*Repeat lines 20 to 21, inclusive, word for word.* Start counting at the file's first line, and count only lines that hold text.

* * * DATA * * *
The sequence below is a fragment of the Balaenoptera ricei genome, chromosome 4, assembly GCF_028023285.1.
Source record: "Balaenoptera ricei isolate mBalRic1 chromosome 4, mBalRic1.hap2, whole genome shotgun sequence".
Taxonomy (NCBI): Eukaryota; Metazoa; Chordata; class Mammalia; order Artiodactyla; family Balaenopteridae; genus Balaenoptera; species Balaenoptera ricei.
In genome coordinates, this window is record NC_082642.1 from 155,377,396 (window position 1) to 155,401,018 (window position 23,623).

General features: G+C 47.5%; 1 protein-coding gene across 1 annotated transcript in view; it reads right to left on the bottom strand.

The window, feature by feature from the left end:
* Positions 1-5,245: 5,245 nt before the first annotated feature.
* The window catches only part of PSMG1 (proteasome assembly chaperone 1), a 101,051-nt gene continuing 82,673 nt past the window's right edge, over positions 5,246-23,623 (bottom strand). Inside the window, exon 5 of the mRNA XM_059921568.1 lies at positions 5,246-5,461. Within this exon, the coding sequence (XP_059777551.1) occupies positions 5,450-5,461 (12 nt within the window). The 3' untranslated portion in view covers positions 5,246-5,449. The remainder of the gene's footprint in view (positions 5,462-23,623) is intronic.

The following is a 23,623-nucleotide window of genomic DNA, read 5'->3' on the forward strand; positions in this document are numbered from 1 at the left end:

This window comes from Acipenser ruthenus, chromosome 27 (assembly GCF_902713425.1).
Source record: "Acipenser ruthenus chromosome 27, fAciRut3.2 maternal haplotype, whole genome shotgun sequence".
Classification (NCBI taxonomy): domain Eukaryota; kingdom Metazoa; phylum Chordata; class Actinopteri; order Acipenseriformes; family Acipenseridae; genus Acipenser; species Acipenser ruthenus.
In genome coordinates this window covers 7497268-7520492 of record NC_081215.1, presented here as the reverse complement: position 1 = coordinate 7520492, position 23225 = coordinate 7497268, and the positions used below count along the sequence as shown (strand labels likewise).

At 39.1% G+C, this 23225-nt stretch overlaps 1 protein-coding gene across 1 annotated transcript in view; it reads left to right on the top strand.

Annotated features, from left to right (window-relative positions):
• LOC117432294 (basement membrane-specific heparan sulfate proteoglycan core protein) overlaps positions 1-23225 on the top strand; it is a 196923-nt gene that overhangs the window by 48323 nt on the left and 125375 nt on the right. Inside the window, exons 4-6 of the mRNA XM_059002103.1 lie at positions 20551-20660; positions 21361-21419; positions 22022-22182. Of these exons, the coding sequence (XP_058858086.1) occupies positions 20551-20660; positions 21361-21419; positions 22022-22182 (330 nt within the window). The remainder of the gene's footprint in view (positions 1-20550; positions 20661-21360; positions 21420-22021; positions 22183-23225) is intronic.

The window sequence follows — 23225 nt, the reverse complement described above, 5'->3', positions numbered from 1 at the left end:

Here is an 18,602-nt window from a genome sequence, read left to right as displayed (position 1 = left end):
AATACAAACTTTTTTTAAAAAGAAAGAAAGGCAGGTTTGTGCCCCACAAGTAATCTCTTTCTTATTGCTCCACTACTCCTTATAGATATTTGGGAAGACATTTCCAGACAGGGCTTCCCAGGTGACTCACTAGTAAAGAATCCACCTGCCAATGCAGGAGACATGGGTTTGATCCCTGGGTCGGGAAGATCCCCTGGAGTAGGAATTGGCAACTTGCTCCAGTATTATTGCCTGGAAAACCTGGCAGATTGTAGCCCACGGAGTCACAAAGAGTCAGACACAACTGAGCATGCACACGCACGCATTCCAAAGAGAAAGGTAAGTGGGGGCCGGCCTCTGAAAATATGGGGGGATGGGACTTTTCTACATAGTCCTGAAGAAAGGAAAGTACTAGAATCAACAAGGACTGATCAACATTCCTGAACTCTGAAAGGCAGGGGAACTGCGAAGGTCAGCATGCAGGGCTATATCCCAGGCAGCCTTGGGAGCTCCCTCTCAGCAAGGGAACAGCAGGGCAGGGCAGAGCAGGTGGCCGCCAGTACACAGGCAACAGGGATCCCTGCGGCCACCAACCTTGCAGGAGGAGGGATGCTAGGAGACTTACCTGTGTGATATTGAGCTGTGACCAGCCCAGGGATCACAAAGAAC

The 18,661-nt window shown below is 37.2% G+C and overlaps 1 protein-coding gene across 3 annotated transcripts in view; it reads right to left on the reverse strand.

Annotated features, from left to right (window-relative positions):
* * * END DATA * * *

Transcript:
The 18,661-nt window shown below is 37.2% G+C and overlaps 1 protein-coding gene across 3 annotated transcripts in view; it reads right to left on the reverse strand.

Annotated features, from left to right (window-relative positions):